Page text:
Definition of scam in English:

scam

noun

informal
  • A dishonest scheme; a fraud:

    ‘an insurance scam’
    • ‘Find out why the Feds are out to bust an insurance scam where the doctor pays the patient.’
    • ‘However these rules will not stop you from being scammed as a scam is more psychological than anything else.’
    • ‘Restaurants, in particular, have been hit by skimming scams, especially overseas.’
    • ‘This does not mean expensive avoidance schemes or illegal evasion scams, or even disappearing from the face of the earth.’
    • ‘The combination of the two are highly effective at detecting scams, schemes and illicit practices.’
    • ‘I wonder how many hoaxes and scams are happening in that part of the world as we speak?’
    • ‘If there is an illegal immigrant scam or a marriage scam, then the department must be involved.’
    • ‘The scam tries to trick customers into giving away confidential bank details.’
    • ‘From internet identity fraud to mobile phone scams, it seems there are now a myriad of ways in which crooks can strike against the unwary.’
    • ‘Then (of course) there are all the scams and frauds being perpetrated through the Net.’
    • ‘Whoever is behind the scam is a fraud and is attempting to collect personal information.’
    • ‘It will clearly show what many people have known for years - these investment scams are a massive fraud.’
    • ‘He first forged signatures to get hold of his inheritance, then involved his wife's family in complex life insurance scams.’
    • ‘Why can't they just content themselves with diet scams and insurance fraud?’
    • ‘This will focus on mitigating the risk of fraud, hacking, identity theft, scams and schemes.’
    • ‘One need look no further than the daily newspaper to see that securities fraud is the scam du jour.’
    • ‘Everything zips along at a brisk and comedic pace for the first half hour, with an elaborate scam to rip off a load of smuggled goods being set up.’
    • ‘Whatever scams Jimmy has contributed to in the past have not caused so many to lose so much.’
    • ‘Many companies are plagued by urban legends, scams, and hoaxes delivered by e-mail.’
    • ‘The thieves run scams in two ways: outright identity theft and impersonation fraud.’
    fraud, swindle, fraudulent scheme, racket, trick, diddle
    con, con trick, flimflam, gyp, kite
    ramp, twist
    hustle, grift, shakedown, bunco, boondoggle
    rort
    View synonyms

verb

[WITH OBJECT]
  • Swindle:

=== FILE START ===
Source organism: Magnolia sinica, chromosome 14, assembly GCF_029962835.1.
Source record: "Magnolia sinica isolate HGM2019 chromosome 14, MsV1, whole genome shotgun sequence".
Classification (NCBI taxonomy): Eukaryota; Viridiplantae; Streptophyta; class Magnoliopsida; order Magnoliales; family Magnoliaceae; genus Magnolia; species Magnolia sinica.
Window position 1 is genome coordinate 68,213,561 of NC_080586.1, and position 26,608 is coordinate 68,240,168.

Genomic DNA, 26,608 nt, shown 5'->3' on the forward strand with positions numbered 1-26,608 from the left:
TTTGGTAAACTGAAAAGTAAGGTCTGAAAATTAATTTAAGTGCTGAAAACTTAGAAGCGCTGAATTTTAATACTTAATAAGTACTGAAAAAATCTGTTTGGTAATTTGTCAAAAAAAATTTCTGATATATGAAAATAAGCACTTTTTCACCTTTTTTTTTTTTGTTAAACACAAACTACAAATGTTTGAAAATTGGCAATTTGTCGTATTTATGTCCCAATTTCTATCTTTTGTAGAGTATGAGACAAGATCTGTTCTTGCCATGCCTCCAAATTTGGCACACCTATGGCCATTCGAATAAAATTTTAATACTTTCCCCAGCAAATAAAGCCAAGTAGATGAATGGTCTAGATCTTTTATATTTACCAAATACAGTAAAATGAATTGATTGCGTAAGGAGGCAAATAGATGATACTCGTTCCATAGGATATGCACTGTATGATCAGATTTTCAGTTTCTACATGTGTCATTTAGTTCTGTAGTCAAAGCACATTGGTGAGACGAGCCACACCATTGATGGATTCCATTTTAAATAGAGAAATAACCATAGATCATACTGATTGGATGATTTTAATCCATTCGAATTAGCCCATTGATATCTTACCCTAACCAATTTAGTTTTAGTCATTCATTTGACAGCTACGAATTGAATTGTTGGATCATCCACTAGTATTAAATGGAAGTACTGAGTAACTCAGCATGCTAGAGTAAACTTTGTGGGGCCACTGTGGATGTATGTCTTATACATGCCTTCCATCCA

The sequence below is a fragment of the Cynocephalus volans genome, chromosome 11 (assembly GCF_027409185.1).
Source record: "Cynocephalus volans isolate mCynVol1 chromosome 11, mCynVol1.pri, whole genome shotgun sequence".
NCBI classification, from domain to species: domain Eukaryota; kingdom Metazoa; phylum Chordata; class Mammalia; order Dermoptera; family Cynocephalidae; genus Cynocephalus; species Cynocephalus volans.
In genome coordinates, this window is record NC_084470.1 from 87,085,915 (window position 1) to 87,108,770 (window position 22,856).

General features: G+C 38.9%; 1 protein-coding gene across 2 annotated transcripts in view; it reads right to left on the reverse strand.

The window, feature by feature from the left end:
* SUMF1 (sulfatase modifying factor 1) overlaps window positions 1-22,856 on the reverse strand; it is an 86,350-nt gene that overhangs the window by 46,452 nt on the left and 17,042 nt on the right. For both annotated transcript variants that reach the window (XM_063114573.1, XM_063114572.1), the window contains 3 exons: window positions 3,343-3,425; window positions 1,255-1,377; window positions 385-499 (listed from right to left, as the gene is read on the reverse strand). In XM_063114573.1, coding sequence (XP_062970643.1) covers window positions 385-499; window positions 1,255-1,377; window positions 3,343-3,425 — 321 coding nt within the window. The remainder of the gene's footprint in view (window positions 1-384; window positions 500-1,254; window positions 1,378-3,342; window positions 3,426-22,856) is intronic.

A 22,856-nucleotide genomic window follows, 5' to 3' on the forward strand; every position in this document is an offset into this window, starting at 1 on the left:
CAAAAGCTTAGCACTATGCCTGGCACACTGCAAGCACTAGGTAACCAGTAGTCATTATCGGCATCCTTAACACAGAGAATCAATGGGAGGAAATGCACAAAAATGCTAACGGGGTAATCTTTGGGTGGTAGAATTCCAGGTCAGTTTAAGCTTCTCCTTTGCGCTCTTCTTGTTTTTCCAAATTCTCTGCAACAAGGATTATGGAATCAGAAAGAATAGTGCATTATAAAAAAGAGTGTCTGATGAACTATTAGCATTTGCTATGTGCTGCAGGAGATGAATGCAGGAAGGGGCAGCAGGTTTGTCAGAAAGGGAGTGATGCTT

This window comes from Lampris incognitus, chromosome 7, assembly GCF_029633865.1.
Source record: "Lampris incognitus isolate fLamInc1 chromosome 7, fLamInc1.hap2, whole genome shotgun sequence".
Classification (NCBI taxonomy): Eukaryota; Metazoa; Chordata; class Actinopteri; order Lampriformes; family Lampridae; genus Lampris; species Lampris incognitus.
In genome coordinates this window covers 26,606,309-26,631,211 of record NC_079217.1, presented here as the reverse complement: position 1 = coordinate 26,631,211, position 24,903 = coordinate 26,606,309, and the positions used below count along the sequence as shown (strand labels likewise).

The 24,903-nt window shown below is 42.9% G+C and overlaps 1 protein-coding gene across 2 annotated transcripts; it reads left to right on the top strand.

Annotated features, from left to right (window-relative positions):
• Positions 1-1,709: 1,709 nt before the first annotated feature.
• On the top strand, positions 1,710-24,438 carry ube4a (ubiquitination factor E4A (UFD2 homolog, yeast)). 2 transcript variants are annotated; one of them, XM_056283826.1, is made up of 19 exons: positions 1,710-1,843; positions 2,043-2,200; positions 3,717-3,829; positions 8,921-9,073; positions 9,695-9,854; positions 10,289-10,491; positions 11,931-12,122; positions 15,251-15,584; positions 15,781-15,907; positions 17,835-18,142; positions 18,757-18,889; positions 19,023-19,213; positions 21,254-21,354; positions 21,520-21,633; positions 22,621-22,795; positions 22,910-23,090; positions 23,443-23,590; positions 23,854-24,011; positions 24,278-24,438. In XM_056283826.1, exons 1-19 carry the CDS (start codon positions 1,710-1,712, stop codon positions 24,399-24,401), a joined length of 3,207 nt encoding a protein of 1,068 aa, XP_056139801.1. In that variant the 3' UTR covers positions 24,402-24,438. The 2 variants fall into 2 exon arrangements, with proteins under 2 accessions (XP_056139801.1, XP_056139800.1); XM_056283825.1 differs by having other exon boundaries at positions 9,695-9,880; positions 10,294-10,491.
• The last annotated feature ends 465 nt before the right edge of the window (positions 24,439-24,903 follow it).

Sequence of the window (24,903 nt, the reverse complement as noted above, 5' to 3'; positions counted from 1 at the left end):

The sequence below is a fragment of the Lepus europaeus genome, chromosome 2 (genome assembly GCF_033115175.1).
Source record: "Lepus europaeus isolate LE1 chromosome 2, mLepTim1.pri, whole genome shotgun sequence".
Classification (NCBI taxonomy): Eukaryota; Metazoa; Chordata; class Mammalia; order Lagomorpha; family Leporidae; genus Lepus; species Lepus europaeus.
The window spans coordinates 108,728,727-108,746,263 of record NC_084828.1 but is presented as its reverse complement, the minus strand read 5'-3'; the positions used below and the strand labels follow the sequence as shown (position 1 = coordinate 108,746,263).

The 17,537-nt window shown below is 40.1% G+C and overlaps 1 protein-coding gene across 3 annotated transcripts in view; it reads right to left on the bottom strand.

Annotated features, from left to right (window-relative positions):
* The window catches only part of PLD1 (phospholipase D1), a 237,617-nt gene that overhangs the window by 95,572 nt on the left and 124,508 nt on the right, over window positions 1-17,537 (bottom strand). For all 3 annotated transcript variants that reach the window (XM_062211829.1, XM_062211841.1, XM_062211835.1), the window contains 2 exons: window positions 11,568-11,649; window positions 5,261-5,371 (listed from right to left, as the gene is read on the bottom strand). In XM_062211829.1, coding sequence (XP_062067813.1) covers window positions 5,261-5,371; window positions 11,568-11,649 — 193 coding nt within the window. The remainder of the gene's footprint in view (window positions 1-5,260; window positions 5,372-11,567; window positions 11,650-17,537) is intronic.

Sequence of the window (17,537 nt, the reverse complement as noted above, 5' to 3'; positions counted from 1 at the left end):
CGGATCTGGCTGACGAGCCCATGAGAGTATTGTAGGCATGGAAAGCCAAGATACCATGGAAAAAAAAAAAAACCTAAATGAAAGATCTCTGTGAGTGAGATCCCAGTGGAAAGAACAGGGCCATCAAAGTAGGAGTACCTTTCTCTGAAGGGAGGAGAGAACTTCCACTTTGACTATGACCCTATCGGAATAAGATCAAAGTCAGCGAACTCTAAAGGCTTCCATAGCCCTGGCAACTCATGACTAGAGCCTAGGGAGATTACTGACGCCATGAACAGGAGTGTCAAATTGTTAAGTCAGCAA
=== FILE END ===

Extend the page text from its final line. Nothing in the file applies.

‘a guy that scams old pensioners out of their savings’
    • ‘He tries to buy one on the street, but his naïvete and lack of street sense only see him get scammed by con artists.’
    • ‘I'd read in a book once of people who were less intimidated by bankers who wore regular clothes and made house calls, even though they were scamming their clients.’
    • ‘Everybody thinks they know somebody who's scamming welfare because they can't see a wheelchair.’
    • ‘White is also accused of stealing £10,000 worth of funds from an after-school club and a further £2,000 for allegedly scamming money from a charity which helped send pupils on a trip to New Zealand.’
    • ‘Proof that he is intending on scamming people out of money is what the Gardai need.’
    • ‘I won't be on any particular side; I'll just be out in the world scamming people for my own benefit.’
    • ‘They're basically just scamming people with this fictional concert.’
    • ‘Talia's an abusive foster mother, scamming the system, that's what she has to do to get by.’
    • ‘He's only scamming innocent shopkeepers to make enough money to pay off his father's debts.’
    • ‘This blog entry discusses getting a phishing scam e-mail, and then some further logistics behind what might stop these from happening (and how to avoid getting scammed yourself).’
    • ‘In this particular report, however, the researchers found about 2% of people admitted to be successfully scammed, with an average loss of about $115.’
    • ‘In fact, you would think that when more people came out to accuse you of scamming them after the plea bargain was set would make you shut up and take the punishment before things got worse.’
    • ‘Is your head saleswoman scamming you out of millions?’
    • ‘However these rules will not stop you from being scammed as a scam is more psychological than anything else.’
    • ‘‘I wanted him to stop so that he wouldn't keep scamming people,’ she says, although she doesn't buy or sell through online auctions herself.’
    • ‘The bad news is they were scamming us; the good news is they've stopped.’
    • ‘She suspects that he may be scamming her to gain Canadian residency.’
    • ‘It seems the scammers are trying to get increasingly clever, and it's an interesting social engineering trick to try to get people to let down their guard by first warning them about a scam - and then scamming them anyway.’
    • ‘And now investigators have to figure out whose claims are legit and who is scamming the system.’
    • ‘I would say that I genuinely hope St. John Vianney had one of their students do the site rather than getting scammed by a web designer, until I realized that if one of their students had done it they would have to list them as an alumnus.’

Origin

1960s: of unknown origin.

Pronunciation:

scam

/skam/